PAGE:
The following is an excerpt, reprinted with permission, from 10 Things Employers Want You to Learn in College, Revised: The Skills You Need to Succeed by Bill Coplin, copyright © 2012. Published by Ten Speed Press, an imprint of the Crown Publishing Group. This piece talks about the value of volunteering as a college student and how it can help a graduate stand out (and thus get the job he wants.)
It might seem harsh to say, but the truth is that nonprofit organizations usually have no choice but to give you experiences before you are really ready for them. For example, a local community center might like to have a monthly newsletter to distribute but does not have the funds to hire a professional. If you have some basic skills in Microsoft Publisher or have taken an introductory public relations course but have no real experience in producing a newsletter, the center might be willing to give you a shot. From someone with no experience, you now have an opportunity to be a newsletter designer, an editor, a writer, and a publisher. If you do a reasonably good job, you could have a product to put in a portfolio when you seek a paying job with a private organization.
One of my students did a study for a local nonprofit on how members of the organization liked the organization’s newsletter. He conducted a phone survey and wrote up the results for this organization. The study was helpful to the organization but even more helpful to the student. He brought a copy of his study to a job interview with a national association in the construction business. One of the major jobs they wanted him to do was conduct yearly surveys on their publications. My student said, “Well, I just happen to have a study I did for an organization in Syracuse on its newsletter, and here it is.” He was hired on the spot and never looked back.
Summer and semester internships are easier to get at nonprofits than businesses for the same reasons that they provide viable sites during the semester—namely, lack of skilled staff. Businesses are likely to have paid internships, except in areas of high student interest like TV stations and law firms. Many nonprofits may not be able to offer a salary or a lump sum stipend, but some do.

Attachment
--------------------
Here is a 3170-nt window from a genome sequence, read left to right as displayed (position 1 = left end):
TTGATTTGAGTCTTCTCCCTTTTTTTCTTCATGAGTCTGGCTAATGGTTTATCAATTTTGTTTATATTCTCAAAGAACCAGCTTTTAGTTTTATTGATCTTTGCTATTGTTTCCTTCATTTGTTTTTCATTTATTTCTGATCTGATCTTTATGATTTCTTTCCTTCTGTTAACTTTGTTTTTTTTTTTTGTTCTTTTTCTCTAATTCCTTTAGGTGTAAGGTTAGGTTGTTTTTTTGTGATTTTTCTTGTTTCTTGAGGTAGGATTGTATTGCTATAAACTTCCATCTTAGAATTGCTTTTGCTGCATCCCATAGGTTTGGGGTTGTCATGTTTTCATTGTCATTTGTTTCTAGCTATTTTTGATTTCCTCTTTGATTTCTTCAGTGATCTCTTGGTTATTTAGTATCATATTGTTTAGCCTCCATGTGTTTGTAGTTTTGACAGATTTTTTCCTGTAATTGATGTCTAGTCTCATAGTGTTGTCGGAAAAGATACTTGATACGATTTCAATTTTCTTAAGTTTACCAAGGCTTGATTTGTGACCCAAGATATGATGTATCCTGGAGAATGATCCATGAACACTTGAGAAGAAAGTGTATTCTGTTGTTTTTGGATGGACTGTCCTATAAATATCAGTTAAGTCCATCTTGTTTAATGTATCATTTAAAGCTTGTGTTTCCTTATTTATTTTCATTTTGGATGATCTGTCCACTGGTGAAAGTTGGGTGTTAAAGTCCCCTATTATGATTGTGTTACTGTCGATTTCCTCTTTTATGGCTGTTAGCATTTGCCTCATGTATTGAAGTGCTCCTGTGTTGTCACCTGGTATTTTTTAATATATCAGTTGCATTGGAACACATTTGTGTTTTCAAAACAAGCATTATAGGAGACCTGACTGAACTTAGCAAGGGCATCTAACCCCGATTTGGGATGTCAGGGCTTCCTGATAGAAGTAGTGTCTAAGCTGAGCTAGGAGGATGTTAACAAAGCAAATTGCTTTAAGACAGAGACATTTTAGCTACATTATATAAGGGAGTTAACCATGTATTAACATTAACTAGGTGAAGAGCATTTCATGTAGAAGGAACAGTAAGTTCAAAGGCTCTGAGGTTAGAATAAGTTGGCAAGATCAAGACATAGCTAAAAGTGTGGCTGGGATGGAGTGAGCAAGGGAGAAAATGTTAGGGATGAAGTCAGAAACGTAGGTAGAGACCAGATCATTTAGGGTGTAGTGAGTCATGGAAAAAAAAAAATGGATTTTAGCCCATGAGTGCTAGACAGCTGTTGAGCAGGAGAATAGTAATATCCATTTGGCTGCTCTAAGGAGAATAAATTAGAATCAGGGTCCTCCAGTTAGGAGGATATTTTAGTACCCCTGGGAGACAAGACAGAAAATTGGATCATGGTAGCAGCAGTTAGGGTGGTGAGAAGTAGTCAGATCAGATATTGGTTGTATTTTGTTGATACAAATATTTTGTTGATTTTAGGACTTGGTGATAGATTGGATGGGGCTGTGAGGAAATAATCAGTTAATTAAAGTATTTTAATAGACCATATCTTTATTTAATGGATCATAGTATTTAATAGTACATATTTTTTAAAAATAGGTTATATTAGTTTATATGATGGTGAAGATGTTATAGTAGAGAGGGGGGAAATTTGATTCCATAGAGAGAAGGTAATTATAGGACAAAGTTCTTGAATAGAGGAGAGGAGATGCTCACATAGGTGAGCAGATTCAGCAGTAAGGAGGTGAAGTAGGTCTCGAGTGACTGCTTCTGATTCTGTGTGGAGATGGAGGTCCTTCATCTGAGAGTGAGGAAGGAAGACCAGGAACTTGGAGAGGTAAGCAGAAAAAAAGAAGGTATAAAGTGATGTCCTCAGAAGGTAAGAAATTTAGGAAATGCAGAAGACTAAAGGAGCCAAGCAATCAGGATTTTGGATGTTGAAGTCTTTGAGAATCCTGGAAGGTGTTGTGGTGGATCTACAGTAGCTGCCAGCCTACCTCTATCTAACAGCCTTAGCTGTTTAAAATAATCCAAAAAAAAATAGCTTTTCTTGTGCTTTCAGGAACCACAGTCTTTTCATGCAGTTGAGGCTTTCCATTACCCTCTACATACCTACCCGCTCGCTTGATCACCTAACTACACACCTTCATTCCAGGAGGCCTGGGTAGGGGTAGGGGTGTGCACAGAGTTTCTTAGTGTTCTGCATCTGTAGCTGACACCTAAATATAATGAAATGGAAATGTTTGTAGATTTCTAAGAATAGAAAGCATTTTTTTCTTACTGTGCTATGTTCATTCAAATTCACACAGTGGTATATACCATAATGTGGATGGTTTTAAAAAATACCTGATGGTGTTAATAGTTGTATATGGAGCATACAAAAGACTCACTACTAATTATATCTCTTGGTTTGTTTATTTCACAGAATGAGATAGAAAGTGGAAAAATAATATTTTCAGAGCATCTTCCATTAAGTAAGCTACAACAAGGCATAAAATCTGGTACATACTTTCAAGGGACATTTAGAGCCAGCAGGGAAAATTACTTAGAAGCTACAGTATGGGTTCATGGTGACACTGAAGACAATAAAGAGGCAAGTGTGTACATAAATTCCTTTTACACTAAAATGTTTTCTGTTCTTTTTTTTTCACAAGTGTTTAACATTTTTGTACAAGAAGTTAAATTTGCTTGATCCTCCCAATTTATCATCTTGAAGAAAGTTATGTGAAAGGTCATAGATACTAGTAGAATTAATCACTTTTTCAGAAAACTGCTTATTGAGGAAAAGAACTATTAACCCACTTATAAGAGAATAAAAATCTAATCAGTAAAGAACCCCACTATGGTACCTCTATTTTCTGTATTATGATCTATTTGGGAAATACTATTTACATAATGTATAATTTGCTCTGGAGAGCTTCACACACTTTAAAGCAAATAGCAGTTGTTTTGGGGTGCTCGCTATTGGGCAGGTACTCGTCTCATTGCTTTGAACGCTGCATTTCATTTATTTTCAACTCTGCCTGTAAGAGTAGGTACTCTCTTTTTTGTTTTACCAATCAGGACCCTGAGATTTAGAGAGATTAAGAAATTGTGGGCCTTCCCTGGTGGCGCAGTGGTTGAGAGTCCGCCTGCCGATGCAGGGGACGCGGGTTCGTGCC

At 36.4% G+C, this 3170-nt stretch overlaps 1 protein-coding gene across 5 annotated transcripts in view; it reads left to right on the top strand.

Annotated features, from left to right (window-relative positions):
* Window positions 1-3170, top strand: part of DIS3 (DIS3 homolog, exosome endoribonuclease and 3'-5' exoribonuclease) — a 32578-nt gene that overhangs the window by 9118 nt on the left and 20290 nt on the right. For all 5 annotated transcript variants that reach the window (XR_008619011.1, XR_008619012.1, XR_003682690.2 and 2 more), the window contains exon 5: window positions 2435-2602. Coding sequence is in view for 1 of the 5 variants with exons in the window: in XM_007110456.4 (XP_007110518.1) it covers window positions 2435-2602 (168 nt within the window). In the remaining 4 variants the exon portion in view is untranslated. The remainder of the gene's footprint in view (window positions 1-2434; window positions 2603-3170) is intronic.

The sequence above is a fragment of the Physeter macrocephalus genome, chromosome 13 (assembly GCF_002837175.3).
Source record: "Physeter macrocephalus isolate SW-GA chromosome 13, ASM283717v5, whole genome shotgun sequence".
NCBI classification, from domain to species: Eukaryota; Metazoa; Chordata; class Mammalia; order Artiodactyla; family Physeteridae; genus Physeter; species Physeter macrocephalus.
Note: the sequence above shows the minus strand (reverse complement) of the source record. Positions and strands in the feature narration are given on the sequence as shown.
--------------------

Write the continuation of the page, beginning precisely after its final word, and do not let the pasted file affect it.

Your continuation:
Volunteering will teach you the entire Skill Set of chapter 1, Taking Responsibility. You will meet the typical joiners who overcommit to too many volunteer activities and forget to go to meetings. You will see the devastating effect of poorly managed meetings that start late and end later. Many of these volunteer organizations struggle to keep track of money in an accurately and timely way. You will also see how good intentions lead to perks enjoyed by the leaders of the group at the expense of the rank-and-file members or clients. All of these negative lessons can be learned just about anywhere, but they are most abundant in organizations dependent upon volunteers.
But not all nonprofits are so poorly managed, especially those that have a national affiliation. Teach for America, for example, is one of the best-run nonprofits. It has created a recruitment machine that competes with the biggest companies in the country.1 TFA trains college graduates so they perform as well if not better in the classroom as students with master’s degrees in education. The leaders of many nonprofits use modern business practices and at the same time maintain a deep commitment to the public good. These organizations are likely to have well-developed programs to manage volunteers. You can learn a lot no matter what type of organization you work for—nonprofit, government, or business.
Value Volunteer Activities -- Employers Do
Volunteering and working in nonprofit internships can give you critical experience that will enable you to build your Skills Score. For that reason alone, it is valuable to prospective employers. You can grow from someone who has little experience with Excel or Access to one with substantial experience. It is one thing to say to an employer, “I took a course where I learned Excel” and quite another to say “I worked for the Salvation Army creating Excel spreadsheets to generate graphs for a grant proposal.”
Doing good without a credit or monetary payoff is viewed by many employers as valuable for another reason. Such work can mean that you are the type of person who can work for something bigger than yourself. The step from good citizen in the volunteer sector to being a team player within the business world is small.